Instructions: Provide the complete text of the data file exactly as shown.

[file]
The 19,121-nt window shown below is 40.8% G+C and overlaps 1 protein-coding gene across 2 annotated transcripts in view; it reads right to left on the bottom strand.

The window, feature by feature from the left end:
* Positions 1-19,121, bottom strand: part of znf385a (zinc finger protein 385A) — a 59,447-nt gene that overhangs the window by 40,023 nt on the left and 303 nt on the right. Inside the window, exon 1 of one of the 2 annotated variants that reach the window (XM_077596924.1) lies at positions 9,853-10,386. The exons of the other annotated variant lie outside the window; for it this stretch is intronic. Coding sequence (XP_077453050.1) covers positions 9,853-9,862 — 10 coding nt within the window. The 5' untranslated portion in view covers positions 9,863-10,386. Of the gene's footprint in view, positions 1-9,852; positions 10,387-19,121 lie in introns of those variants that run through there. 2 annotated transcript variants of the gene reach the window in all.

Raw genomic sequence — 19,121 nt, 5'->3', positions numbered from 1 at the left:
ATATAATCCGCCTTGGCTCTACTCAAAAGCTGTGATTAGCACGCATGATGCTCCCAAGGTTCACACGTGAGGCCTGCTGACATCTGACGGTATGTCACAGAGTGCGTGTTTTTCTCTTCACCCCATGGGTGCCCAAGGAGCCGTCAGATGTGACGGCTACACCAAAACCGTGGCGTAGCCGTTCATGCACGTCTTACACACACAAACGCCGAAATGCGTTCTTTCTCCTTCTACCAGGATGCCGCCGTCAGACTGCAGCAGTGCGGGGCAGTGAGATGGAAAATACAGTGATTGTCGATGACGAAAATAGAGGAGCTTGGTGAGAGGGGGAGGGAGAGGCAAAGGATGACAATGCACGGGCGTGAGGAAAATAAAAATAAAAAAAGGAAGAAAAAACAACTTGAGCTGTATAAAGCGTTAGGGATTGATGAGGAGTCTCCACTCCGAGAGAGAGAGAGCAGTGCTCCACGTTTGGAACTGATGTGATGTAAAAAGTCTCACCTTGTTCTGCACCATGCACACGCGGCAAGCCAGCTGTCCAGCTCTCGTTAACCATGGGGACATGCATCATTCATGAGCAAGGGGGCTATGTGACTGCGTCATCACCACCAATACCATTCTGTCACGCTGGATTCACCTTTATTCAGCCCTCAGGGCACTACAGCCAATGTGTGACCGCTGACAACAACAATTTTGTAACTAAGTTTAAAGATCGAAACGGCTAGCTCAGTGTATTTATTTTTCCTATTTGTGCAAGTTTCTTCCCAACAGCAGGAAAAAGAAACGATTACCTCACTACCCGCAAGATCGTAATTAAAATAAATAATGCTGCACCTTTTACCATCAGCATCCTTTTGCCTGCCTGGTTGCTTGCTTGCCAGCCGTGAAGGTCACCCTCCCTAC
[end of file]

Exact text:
The 19,121-nt window shown below is 40.8% G+C and overlaps 1 protein-coding gene across 2 annotated transcripts in view; it reads right to left on the bottom strand.

The window, feature by feature from the left end:
* Positions 1-19,121, bottom strand: part of znf385a (zinc finger protein 385A) — a 59,447-nt gene that overhangs the window by 40,023 nt on the left and 303 nt on the right. Inside the window, exon 1 of one of the 2 annotated variants that reach the window (XM_077596924.1) lies at positions 9,853-10,386. The exons of the other annotated variant lie outside the window; for it this stretch is intronic. Coding sequence (XP_077453050.1) covers positions 9,853-9,862 — 10 coding nt within the window. The 5' untranslated portion in view covers positions 9,863-10,386. Of the gene's footprint in view, positions 1-9,852; positions 10,387-19,121 lie in introns of those variants that run through there. 2 annotated transcript variants of the gene reach the window in all.

Raw genomic sequence — 19,121 nt, 5'->3', positions numbered from 1 at the left:
ATATAATCCGCCTTGGCTCTACTCAAAAGCTGTGATTAGCACGCATGATGCTCCCAAGGTTCACACGTGAGGCCTGCTGACATCTGACGGTATGTCACAGAGTGCGTGTTTTTCTCTTCACCCCATGGGTGCCCAAGGAGCCGTCAGATGTGACGGCTACACCAAAACCGTGGCGTAGCCGTTCATGCACGTCTTACACACACAAACGCCGAAATGCGTTCTTTCTCCTTCTACCAGGATGCCGCCGTCAGACTGCAGCAGTGCGGGGCAGTGAGATGGAAAATACAGTGATTGTCGATGACGAAAATAGAGGAGCTTGGTGAGAGGGGGAGGGAGAGGCAAAGGATGACAATGCACGGGCGTGAGGAAAATAAAAATAAAAAAAGGAAGAAAAAACAACTTGAGCTGTATAAAGCGTTAGGGATTGATGAGGAGTCTCCACTCCGAGAGAGAGAGAGCAGTGCTCCACGTTTGGAACTGATGTGATGTAAAAAGTCTCACCTTGTTCTGCACCATGCACACGCGGCAAGCCAGCTGTCCAGCTCTCGTTAACCATGGGGACATGCATCATTCATGAGCAAGGGGGCTATGTGACTGCGTCATCACCACCAATACCATTCTGTCACGCTGGATTCACCTTTATTCAGCCCTCAGGGCACTACAGCCAATGTGTGACCGCTGACAACAACAATTTTGTAACTAAGTTTAAAGATCGAAACGGCTAGCTCAGTGTATTTATTTTTCCTATTTGTGCAAGTTTCTTCCCAACAGCAGGAAAAAGAAACGATTACCTCACTACCCGCAAGATCGTAATTAAAATAAATAATGCTGCACCTTTTACCATCAGCATCCTTTTGCCTGCCTGGTTGCTTGCTTGCCAGCCGTGAAGGTCACCCTCCCTAC